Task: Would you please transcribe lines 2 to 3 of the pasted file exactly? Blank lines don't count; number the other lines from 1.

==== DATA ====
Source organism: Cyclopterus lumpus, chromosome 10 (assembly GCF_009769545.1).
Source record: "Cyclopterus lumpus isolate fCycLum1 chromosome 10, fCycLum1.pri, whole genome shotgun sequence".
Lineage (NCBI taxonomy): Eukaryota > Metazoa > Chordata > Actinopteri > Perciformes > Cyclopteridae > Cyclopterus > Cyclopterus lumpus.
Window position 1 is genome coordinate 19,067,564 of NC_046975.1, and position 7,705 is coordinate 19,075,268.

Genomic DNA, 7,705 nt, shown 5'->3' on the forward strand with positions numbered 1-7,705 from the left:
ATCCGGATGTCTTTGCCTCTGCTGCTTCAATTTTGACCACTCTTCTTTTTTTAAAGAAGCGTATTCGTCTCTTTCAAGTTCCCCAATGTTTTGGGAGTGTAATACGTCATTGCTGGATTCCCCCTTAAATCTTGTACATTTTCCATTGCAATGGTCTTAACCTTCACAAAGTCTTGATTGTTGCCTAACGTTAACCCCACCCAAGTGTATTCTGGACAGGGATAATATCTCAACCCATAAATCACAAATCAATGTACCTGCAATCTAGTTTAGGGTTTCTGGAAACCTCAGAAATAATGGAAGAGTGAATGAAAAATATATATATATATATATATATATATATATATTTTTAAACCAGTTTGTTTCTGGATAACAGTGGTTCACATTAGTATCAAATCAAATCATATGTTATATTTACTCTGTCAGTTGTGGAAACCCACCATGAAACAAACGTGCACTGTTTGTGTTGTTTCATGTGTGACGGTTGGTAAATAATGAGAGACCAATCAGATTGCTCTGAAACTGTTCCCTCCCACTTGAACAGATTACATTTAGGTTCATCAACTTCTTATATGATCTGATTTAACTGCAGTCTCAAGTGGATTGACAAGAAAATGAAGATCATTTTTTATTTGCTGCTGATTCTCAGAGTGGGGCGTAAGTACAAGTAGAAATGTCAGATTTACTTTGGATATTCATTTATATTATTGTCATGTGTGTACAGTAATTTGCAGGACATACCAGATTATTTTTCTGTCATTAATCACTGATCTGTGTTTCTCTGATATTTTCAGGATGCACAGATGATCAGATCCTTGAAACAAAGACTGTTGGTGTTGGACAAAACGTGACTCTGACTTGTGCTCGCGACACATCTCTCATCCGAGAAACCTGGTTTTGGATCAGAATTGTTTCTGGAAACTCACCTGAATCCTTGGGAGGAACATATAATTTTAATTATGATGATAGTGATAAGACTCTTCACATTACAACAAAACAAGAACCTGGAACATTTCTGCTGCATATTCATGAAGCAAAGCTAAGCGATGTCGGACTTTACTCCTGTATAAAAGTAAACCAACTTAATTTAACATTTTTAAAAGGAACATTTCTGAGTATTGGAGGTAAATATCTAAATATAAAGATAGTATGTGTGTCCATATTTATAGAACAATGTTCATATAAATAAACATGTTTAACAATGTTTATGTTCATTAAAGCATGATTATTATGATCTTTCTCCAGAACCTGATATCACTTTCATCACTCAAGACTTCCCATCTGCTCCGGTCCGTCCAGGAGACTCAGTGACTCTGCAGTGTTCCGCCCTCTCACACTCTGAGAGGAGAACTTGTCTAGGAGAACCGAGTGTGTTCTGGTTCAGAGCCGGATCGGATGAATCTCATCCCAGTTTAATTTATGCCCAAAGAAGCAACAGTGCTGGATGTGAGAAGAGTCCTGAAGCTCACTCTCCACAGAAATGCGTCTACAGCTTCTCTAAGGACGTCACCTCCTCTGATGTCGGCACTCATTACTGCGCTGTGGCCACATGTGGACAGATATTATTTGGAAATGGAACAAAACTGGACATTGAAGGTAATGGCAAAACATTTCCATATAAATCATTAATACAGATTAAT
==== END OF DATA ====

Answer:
Source record: "Cyclopterus lumpus isolate fCycLum1 chromosome 10, fCycLum1.pri, whole genome shotgun sequence".
Lineage (NCBI taxonomy): Eukaryota > Metazoa > Chordata > Actinopteri > Perciformes > Cyclopteridae > Cyclopterus > Cyclopterus lumpus.